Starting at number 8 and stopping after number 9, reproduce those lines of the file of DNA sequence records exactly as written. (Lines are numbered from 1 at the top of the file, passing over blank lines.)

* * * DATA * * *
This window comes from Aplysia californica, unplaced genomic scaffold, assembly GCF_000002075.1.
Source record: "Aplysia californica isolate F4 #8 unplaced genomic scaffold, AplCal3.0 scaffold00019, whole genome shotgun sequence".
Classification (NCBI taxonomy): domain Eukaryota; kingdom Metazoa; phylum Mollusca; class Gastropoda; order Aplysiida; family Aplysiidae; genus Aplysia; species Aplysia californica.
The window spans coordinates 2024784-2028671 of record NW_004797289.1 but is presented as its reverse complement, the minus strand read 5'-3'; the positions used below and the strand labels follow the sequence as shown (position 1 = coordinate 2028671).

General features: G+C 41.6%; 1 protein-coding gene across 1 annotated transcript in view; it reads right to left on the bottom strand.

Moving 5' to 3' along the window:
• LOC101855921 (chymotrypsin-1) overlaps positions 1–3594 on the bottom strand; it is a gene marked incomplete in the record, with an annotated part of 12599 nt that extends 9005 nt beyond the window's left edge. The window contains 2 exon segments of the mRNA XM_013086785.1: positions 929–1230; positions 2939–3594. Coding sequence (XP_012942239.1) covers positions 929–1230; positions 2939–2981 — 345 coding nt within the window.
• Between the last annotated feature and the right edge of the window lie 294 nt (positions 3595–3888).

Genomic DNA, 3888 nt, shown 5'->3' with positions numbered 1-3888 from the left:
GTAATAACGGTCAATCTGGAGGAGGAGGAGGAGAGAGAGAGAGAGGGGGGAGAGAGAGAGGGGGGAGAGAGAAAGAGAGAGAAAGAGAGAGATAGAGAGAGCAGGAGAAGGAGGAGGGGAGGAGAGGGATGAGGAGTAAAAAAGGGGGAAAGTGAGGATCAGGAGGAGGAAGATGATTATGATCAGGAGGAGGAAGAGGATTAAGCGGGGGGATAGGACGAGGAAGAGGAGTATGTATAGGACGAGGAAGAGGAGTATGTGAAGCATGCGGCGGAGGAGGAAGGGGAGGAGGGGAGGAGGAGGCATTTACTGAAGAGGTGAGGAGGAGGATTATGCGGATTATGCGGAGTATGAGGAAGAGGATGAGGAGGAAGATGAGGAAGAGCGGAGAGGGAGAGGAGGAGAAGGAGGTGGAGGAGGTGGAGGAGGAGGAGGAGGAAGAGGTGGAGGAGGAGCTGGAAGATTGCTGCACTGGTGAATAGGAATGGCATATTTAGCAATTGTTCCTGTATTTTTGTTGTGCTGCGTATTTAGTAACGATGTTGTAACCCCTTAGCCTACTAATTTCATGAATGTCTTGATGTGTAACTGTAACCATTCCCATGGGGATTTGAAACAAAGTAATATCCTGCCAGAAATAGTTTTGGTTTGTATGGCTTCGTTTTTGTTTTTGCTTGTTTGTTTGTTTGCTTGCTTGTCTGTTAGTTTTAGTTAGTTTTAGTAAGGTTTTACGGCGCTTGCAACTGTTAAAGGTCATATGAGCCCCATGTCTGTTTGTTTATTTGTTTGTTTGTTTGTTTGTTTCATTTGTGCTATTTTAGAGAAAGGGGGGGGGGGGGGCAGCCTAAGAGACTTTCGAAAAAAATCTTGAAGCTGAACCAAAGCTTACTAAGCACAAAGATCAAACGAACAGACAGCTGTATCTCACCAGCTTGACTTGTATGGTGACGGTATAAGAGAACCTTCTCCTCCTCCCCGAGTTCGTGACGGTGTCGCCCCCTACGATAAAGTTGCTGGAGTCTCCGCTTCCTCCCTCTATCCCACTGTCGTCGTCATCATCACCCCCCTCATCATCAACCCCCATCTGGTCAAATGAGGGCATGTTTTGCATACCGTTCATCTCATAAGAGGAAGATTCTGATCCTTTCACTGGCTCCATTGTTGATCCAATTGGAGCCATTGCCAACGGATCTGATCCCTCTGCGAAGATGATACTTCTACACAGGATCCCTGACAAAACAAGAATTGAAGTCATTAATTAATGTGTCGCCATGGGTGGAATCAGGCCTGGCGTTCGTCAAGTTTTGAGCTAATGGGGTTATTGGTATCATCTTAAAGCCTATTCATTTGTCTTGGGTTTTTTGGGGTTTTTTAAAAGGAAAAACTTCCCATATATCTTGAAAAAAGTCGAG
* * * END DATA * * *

• Between the last annotated feature and the right edge of the window lie 294 nt (positions 3595–3888).

Genomic DNA, 3888 nt, shown 5'->3' with positions numbered 1-3888 from the left: